As we get ready to open our newest location in MadisonValley, we thought we'd share a little bit of the site history with you. Because even as the new location itself will be a first (Seattle's first stand-alone LEED certified pizzeria – making it one of the most environmentally friendly restaurant spaces in the city) the property it occupies has a story to tell, too.
The property, which is at the corner of Madison Street and Lake Washington Blvd, was actually home to Pagliacci's first Commissary (where we make our pizza dough, pasta dishes and popular Pagliaccio dressing), 20 years ago. We later moved the commissary – first to a location on Martin Luther King Jr. Way, and then to its current location on Capitol Hill.
At one point, the Madison property housed a dry cleaner gas station, amongst other things. While these businesses served the community well, they both left their own environmental footprint on the land, and before we could even break ground on the new location, we had to invest in site cleanup to ensure the property was safe for us to occupy, and was safe for the surrounding community.
But let's go back even further. Did you know a train line once ran through the Madison Valley? We didn't either, that is until our architect, Richard Floisand, began researching the site. One of the things he found was that a train trestle ran above the Madison property, and the property itself was the likely location of one of the supports that held the trestle up. This meant that the property included a lot of fill material left over from the 1920's. And this also meant that we had to put a lot of effort into stabilizing the land so that it could safely house our newest location for a long, longtime.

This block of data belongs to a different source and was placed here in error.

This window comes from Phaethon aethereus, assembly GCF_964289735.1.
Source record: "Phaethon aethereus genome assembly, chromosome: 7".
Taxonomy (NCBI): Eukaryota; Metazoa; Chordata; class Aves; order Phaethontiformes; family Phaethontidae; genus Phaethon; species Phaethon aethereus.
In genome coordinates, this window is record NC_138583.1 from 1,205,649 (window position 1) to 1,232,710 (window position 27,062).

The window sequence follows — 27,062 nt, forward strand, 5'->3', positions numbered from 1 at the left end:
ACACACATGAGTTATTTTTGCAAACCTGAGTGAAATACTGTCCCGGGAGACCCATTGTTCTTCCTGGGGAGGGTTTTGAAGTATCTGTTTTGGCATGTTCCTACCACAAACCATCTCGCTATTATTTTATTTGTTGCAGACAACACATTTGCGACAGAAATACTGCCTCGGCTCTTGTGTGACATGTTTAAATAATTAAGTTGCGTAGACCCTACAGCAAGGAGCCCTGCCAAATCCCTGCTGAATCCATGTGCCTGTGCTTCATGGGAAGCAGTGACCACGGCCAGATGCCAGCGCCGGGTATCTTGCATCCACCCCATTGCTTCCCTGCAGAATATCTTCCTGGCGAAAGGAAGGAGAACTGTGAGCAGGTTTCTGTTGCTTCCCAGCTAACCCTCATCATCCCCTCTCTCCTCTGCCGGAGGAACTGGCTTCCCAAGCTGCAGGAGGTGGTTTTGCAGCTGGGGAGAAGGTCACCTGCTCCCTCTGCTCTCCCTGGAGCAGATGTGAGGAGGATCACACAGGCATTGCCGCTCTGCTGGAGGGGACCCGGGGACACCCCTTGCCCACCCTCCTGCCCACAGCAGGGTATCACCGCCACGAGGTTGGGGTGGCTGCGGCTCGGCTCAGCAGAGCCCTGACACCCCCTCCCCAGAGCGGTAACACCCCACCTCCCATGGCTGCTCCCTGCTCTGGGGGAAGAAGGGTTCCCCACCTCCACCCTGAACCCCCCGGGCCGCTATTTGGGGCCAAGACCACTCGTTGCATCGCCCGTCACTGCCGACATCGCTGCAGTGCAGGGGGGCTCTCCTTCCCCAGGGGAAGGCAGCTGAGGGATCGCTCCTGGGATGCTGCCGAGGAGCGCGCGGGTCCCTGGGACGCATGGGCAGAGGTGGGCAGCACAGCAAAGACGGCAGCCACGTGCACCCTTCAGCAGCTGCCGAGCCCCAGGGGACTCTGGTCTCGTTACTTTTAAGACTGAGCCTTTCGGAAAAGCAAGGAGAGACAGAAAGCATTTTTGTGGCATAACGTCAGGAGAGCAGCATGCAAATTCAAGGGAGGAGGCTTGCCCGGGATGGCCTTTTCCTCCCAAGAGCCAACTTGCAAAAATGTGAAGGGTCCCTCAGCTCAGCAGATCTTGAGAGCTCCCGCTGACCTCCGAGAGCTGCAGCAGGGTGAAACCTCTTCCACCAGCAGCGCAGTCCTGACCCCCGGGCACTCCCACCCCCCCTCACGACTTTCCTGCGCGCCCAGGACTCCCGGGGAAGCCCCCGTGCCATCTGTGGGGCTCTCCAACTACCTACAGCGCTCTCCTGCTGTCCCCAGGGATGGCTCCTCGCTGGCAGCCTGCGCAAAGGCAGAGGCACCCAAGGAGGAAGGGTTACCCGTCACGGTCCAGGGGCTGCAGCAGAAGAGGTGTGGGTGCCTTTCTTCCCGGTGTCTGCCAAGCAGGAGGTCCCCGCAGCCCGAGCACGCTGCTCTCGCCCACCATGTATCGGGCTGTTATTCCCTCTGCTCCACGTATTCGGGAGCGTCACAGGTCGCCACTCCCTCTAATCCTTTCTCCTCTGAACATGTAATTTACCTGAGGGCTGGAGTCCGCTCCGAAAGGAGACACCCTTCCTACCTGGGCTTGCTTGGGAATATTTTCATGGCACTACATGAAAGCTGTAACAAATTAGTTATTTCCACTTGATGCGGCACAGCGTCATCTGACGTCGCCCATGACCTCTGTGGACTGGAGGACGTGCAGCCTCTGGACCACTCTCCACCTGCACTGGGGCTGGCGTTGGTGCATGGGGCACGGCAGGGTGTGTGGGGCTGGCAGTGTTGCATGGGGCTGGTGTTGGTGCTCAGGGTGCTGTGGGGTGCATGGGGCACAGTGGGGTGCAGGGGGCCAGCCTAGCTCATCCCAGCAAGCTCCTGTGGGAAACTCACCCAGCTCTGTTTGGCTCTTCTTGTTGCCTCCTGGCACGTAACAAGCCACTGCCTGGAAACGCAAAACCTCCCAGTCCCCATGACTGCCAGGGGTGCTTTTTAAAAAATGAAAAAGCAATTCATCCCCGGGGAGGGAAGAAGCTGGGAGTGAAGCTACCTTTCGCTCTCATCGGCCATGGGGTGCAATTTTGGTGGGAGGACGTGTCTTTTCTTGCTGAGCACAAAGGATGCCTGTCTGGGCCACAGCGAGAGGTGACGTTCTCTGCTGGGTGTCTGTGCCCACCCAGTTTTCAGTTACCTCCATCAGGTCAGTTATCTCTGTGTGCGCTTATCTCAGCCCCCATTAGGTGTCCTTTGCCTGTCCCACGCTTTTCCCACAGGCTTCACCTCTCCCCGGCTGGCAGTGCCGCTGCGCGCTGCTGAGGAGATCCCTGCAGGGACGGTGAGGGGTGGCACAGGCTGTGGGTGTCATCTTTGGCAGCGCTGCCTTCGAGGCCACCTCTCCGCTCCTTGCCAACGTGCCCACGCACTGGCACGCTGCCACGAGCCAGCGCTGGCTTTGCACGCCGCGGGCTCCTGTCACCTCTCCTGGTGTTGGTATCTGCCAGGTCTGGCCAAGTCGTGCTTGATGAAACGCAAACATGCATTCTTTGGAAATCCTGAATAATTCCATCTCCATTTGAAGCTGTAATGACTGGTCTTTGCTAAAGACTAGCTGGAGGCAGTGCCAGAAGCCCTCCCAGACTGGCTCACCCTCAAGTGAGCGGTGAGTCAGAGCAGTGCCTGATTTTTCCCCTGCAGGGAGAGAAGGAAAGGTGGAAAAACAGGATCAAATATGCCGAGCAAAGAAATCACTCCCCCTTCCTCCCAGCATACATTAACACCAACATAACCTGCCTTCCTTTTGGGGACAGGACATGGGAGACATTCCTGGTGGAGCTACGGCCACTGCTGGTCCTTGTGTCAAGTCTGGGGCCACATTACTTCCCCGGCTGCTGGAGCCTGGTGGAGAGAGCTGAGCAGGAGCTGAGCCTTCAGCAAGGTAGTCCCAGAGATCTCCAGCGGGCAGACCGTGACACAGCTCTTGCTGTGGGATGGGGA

Seattle is a relatively young city, but Madison Valley is one of the city's oldest neighborhoods, and we're happy that we get to play a part in its future. While it took a lot of work to get the site ready, it gave us a chance to learn about the site for our newest location. We're looking forward to opening our doors very soon, and to becoming part of this community's fabric and ongoing history for years to come.
Floisand Studio's rendering of the Madison location.